Standards for the use of ordinal scales in clinical trials.Br Med J (Clin Res Ed) 1986; 292 doi: https://doi.org/10.1136/bmj.292.6512.40 (Published 04 January 1986) Cite this as: Br Med J (Clin Res Ed) 1986;292:40
- C R MacKenzie,
- M E Charlson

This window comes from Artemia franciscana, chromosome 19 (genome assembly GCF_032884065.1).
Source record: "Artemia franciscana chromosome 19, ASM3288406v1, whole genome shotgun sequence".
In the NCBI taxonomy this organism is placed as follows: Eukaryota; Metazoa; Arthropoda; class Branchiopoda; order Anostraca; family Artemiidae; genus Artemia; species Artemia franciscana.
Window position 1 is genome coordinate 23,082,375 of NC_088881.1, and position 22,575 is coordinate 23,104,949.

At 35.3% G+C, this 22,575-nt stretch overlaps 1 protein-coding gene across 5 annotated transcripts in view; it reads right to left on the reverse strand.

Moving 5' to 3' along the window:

Ordinal scales are frequently used in clinical trials to quantify outcomes which are non-dimensional. They may be regarded as either single state or transition measures based on whether they assess the outcome at a single point in time or directly examine change which has occurred between two points in time. Each has unique structural and operating characteristics, so that different methodological standards for their construction and utilisation are required. All trials employing ordinal scales published in three leading journals between 1980 and 1984 were examined. For both types of scales the individual ranks must be clearly defined, mutually exclusive, and ordered in a hierarchical progression. Further, both types must be able to detect equally both improvement and deterioration. For this to be ensured with the single state scales the population under study must not be clustered at one extreme of the scale at entry into the trial. With the transition scales internal symmetry must be achieved. Strategies for determining the comparisons to be performed should include emphasis on within patient analysis for crossover trials. Concordance between scale scores and the other measures of outcome employed in the trial must be evaluated. Frequent violations were uncovered in the studies reviewed, and it is hoped that the simple rules outlined will prove useful in the planning and evaluation of future trials.